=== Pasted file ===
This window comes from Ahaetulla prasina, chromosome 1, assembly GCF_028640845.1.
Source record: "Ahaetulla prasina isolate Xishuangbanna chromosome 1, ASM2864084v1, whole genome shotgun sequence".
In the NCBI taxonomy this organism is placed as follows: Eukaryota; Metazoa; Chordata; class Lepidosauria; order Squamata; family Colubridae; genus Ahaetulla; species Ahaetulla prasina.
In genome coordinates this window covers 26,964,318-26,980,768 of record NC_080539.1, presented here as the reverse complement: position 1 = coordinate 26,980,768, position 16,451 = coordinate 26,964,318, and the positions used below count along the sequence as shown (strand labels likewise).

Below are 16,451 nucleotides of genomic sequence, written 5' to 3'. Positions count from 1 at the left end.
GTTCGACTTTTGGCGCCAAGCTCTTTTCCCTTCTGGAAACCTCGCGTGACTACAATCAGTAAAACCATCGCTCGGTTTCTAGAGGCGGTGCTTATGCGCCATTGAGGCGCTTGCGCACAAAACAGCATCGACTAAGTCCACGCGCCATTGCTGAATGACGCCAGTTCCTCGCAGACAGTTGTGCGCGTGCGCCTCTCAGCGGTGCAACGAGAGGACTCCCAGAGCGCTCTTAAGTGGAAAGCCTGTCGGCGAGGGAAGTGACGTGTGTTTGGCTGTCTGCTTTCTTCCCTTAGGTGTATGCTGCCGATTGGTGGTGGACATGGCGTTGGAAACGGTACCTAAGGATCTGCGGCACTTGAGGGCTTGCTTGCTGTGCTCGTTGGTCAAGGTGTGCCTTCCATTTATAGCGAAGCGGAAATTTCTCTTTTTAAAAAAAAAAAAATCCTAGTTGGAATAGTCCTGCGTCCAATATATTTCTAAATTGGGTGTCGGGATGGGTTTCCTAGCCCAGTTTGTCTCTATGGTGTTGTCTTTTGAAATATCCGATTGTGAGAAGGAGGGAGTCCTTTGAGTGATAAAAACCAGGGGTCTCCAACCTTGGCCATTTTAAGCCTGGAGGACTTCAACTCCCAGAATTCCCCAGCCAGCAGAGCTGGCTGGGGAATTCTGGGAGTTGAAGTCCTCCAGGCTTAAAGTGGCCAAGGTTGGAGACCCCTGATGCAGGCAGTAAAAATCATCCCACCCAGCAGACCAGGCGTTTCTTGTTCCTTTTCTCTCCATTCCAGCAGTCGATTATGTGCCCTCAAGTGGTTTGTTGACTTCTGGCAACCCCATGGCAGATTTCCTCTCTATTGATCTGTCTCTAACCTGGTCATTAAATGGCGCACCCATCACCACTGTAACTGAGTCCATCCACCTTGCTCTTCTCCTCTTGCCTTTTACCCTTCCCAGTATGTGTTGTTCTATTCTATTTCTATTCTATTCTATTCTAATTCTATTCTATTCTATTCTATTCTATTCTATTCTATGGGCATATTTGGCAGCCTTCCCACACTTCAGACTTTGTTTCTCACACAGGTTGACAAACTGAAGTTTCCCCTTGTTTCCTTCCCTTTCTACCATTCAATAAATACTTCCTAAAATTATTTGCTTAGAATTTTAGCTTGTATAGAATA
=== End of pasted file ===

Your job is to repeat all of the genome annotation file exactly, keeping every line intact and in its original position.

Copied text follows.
This window comes from Ahaetulla prasina, chromosome 1, assembly GCF_028640845.1.
Source record: "Ahaetulla prasina isolate Xishuangbanna chromosome 1, ASM2864084v1, whole genome shotgun sequence".
In the NCBI taxonomy this organism is placed as follows: Eukaryota; Metazoa; Chordata; class Lepidosauria; order Squamata; family Colubridae; genus Ahaetulla; species Ahaetulla prasina.
In genome coordinates this window covers 26,964,318-26,980,768 of record NC_080539.1, presented here as the reverse complement: position 1 = coordinate 26,980,768, position 16,451 = coordinate 26,964,318, and the positions used below count along the sequence as shown (strand labels likewise).

Below are 16,451 nucleotides of genomic sequence, written 5' to 3'. Positions count from 1 at the left end.
GTTCGACTTTTGGCGCCAAGCTCTTTTCCCTTCTGGAAACCTCGCGTGACTACAATCAGTAAAACCATCGCTCGGTTTCTAGAGGCGGTGCTTATGCGCCATTGAGGCGCTTGCGCACAAAACAGCATCGACTAAGTCCACGCGCCATTGCTGAATGACGCCAGTTCCTCGCAGACAGTTGTGCGCGTGCGCCTCTCAGCGGTGCAACGAGAGGACTCCCAGAGCGCTCTTAAGTGGAAAGCCTGTCGGCGAGGGAAGTGACGTGTGTTTGGCTGTCTGCTTTCTTCCCTTAGGTGTATGCTGCCGATTGGTGGTGGACATGGCGTTGGAAACGGTACCTAAGGATCTGCGGCACTTGAGGGCTTGCTTGCTGTGCTCGTTGGTCAAGGTGTGCCTTCCATTTATAGCGAAGCGGAAATTTCTCTTTTTAAAAAAAAAAAAATCCTAGTTGGAATAGTCCTGCGTCCAATATATTTCTAAATTGGGTGTCGGGATGGGTTTCCTAGCCCAGTTTGTCTCTATGGTGTTGTCTTTTGAAATATCCGATTGTGAGAAGGAGGGAGTCCTTTGAGTGATAAAAACCAGGGGTCTCCAACCTTGGCCATTTTAAGCCTGGAGGACTTCAACTCCCAGAATTCCCCAGCCAGCAGAGCTGGCTGGGGAATTCTGGGAGTTGAAGTCCTCCAGGCTTAAAGTGGCCAAGGTTGGAGACCCCTGATGCAGGCAGTAAAAATCATCCCACCCAGCAGACCAGGCGTTTCTTGTTCCTTTTCTCTCCATTCCAGCAGTCGATTATGTGCCCTCAAGTGGTTTGTTGACTTCTGGCAACCCCATGGCAGATTTCCTCTCTATTGATCTGTCTCTAACCTGGTCATTAAATGGCGCACCCATCACCACTGTAACTGAGTCCATCCACCTTGCTCTTCTCCTCTTGCCTTTTACCCTTCCCAGTATGTGTTGTTCTATTCTATTTCTATTCTATTCTATTCTAATTCTATTCTATTCTATTCTATTCTATTCTATTCTATGGGCATATTTGGCAGCCTTCCCACACTTCAGACTTTGTTTCTCACACAGGTTGACAAACTGAAGTTTCCCCTTGTTTCCTTCCCTTTCTACCATTCAATAAATACTTCCTAAAATTATTTGCTTAGAATTTTAGCTTGTATAGAATA